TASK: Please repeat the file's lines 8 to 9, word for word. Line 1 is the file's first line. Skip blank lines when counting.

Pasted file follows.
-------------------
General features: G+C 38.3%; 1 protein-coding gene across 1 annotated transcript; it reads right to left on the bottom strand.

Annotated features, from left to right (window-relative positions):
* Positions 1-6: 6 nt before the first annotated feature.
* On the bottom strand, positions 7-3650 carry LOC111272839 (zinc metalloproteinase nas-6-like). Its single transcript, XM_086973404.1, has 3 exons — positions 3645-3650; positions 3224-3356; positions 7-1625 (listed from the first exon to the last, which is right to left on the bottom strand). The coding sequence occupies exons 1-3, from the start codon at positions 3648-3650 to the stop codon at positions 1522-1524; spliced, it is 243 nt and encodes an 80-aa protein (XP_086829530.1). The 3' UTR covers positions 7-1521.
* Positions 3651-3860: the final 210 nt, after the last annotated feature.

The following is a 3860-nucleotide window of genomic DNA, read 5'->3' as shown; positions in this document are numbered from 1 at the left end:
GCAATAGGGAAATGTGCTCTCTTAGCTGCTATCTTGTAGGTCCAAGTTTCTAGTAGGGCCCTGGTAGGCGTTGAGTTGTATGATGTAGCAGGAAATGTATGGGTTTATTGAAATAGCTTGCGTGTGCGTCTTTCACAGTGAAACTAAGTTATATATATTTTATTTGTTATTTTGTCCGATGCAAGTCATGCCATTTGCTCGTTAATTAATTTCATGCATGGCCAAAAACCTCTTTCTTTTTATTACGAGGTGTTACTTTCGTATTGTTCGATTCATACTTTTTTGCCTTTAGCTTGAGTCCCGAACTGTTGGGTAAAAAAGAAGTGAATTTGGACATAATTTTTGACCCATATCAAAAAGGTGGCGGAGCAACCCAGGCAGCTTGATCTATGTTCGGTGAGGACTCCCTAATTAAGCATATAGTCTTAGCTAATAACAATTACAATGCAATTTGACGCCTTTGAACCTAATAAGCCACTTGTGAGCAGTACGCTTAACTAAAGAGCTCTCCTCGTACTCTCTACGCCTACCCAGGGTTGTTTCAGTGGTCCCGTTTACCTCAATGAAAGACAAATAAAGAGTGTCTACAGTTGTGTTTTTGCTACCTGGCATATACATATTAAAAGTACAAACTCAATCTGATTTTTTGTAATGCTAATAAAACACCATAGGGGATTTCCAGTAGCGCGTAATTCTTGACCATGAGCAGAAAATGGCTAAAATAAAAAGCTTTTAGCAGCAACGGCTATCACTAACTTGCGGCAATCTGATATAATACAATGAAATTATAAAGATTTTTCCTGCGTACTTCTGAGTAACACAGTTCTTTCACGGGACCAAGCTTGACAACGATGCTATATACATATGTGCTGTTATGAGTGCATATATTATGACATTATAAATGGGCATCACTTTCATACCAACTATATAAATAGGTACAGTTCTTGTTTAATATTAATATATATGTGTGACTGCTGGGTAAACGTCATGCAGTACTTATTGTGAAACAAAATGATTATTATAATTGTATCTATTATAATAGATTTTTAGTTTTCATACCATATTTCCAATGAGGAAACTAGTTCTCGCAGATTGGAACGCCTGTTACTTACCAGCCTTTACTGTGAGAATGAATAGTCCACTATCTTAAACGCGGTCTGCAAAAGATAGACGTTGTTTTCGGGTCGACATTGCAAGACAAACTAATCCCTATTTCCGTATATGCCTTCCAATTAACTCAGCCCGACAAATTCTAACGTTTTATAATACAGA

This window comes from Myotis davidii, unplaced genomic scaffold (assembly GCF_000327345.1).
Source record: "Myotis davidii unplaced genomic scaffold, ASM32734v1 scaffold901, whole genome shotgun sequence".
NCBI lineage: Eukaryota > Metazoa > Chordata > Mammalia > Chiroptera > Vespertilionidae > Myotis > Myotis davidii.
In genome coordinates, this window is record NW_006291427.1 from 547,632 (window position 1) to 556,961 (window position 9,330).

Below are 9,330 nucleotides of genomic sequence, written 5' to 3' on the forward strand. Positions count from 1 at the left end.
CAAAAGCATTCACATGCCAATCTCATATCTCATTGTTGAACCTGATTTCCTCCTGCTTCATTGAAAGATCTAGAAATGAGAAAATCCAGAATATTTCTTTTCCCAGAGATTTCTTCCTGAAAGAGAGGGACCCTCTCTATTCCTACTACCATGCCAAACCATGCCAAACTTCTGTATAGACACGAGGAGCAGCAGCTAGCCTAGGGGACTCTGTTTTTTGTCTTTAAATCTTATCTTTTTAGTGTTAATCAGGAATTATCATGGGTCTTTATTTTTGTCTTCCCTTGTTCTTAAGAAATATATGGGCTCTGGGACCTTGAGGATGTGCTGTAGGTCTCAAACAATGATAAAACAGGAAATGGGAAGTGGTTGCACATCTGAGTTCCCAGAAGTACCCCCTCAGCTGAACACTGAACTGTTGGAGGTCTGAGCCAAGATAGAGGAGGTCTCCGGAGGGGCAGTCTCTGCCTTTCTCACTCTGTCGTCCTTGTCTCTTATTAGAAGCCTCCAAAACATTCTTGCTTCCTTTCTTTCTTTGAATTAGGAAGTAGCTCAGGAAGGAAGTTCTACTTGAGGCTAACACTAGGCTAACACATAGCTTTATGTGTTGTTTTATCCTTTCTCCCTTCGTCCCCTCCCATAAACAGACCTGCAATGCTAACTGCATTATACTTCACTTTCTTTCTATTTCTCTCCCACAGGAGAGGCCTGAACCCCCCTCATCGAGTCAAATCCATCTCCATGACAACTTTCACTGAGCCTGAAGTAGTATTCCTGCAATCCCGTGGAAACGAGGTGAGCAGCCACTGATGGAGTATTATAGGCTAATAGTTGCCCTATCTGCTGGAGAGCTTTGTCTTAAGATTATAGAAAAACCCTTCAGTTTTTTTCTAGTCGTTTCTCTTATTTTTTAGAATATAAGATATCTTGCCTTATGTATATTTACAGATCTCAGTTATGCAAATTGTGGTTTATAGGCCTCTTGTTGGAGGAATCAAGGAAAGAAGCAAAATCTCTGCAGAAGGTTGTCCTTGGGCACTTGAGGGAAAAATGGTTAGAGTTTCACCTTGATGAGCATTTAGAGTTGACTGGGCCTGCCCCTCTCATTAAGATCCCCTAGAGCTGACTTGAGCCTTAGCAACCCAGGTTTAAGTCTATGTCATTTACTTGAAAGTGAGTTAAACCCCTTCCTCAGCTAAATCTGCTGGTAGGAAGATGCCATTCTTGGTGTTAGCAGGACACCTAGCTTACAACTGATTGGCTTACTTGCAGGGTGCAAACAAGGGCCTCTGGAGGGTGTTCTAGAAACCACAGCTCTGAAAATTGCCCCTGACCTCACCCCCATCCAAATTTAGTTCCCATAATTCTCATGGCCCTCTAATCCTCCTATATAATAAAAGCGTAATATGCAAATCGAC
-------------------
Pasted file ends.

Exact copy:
This window comes from Myotis davidii, unplaced genomic scaffold (assembly GCF_000327345.1).
Source record: "Myotis davidii unplaced genomic scaffold, ASM32734v1 scaffold901, whole genome shotgun sequence".